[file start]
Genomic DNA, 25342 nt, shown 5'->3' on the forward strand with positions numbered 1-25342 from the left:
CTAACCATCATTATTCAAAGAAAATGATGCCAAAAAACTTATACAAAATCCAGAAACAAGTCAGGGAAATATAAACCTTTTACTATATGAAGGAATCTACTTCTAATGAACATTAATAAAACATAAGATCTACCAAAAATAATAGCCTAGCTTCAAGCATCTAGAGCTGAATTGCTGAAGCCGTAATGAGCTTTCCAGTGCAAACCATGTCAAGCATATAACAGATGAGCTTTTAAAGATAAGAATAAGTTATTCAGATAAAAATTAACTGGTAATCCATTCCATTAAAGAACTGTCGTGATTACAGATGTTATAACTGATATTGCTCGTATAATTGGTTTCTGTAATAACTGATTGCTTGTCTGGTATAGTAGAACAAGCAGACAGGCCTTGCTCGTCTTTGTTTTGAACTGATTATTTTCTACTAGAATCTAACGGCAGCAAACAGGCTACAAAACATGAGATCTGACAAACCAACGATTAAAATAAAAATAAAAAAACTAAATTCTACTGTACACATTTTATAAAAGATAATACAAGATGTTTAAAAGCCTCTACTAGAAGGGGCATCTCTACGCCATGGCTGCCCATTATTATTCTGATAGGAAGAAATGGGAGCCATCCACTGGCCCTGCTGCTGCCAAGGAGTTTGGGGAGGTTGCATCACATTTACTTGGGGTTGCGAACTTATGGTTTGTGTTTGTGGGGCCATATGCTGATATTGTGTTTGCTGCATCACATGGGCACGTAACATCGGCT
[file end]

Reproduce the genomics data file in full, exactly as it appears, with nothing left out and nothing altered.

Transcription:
Genomic DNA, 25342 nt, shown 5'->3' on the forward strand with positions numbered 1-25342 from the left:
CTAACCATCATTATTCAAAGAAAATGATGCCAAAAAACTTATACAAAATCCAGAAACAAGTCAGGGAAATATAAACCTTTTACTATATGAAGGAATCTACTTCTAATGAACATTAATAAAACATAAGATCTACCAAAAATAATAGCCTAGCTTCAAGCATCTAGAGCTGAATTGCTGAAGCCGTAATGAGCTTTCCAGTGCAAACCATGTCAAGCATATAACAGATGAGCTTTTAAAGATAAGAATAAGTTATTCAGATAAAAATTAACTGGTAATCCATTCCATTAAAGAACTGTCGTGATTACAGATGTTATAACTGATATTGCTCGTATAATTGGTTTCTGTAATAACTGATTGCTTGTCTGGTATAGTAGAACAAGCAGACAGGCCTTGCTCGTCTTTGTTTTGAACTGATTATTTTCTACTAGAATCTAACGGCAGCAAACAGGCTACAAAACATGAGATCTGACAAACCAACGATTAAAATAAAAATAAAAAAACTAAATTCTACTGTACACATTTTATAAAAGATAATACAAGATGTTTAAAAGCCTCTACTAGAAGGGGCATCTCTACGCCATGGCTGCCCATTATTATTCTGATAGGAAGAAATGGGAGCCATCCACTGGCCCTGCTGCTGCCAAGGAGTTTGGGGAGGTTGCATCACATTTACTTGGGGTTGCGAACTTATGGTTTGTGTTTGTGGGGCCATATGCTGATATTGTGTTTGCTGCATCACATGGGCACGTAACATCGGCT